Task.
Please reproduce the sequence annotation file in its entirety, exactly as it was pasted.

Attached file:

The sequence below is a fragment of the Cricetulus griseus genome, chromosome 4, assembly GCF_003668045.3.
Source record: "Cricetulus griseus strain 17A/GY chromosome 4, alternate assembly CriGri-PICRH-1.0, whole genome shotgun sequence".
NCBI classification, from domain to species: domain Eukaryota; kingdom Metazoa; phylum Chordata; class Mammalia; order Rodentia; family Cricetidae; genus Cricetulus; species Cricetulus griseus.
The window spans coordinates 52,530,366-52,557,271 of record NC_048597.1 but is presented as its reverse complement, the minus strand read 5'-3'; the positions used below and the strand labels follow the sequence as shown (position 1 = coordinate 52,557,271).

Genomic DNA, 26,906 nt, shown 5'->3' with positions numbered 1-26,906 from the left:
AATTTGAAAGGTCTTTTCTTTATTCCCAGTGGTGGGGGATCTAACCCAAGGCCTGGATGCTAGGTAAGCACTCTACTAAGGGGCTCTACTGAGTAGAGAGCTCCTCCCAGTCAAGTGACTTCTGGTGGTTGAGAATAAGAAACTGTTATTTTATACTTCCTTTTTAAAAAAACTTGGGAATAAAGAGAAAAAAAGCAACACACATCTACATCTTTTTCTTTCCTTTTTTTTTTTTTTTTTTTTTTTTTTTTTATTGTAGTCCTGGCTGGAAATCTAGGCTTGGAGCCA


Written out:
The sequence below is a fragment of the Cricetulus griseus genome, chromosome 4, assembly GCF_003668045.3.
Source record: "Cricetulus griseus strain 17A/GY chromosome 4, alternate assembly CriGri-PICRH-1.0, whole genome shotgun sequence".
NCBI classification, from domain to species: domain Eukaryota; kingdom Metazoa; phylum Chordata; class Mammalia; order Rodentia; family Cricetidae; genus Cricetulus; species Cricetulus griseus.
The window spans coordinates 52,530,366-52,557,271 of record NC_048597.1 but is presented as its reverse complement, the minus strand read 5'-3'; the positions used below and the strand labels follow the sequence as shown (position 1 = coordinate 52,557,271).

Genomic DNA, 26,906 nt, shown 5'->3' with positions numbered 1-26,906 from the left:
AATTTGAAAGGTCTTTTCTTTATTCCCAGTGGTGGGGGATCTAACCCAAGGCCTGGATGCTAGGTAAGCACTCTACTAAGGGGCTCTACTGAGTAGAGAGCTCCTCCCAGTCAAGTGACTTCTGGTGGTTGAGAATAAGAAACTGTTATTTTATACTTCCTTTTTAAAAAAACTTGGGAATAAAGAGAAAAAAAGCAACACACATCTACATCTTTTTCTTTCCTTTTTTTTTTTTTTTTTTTTTTTTTTTTTATTGTAGTCCTGGCTGGAAATCTAGGCTTGGAGCCA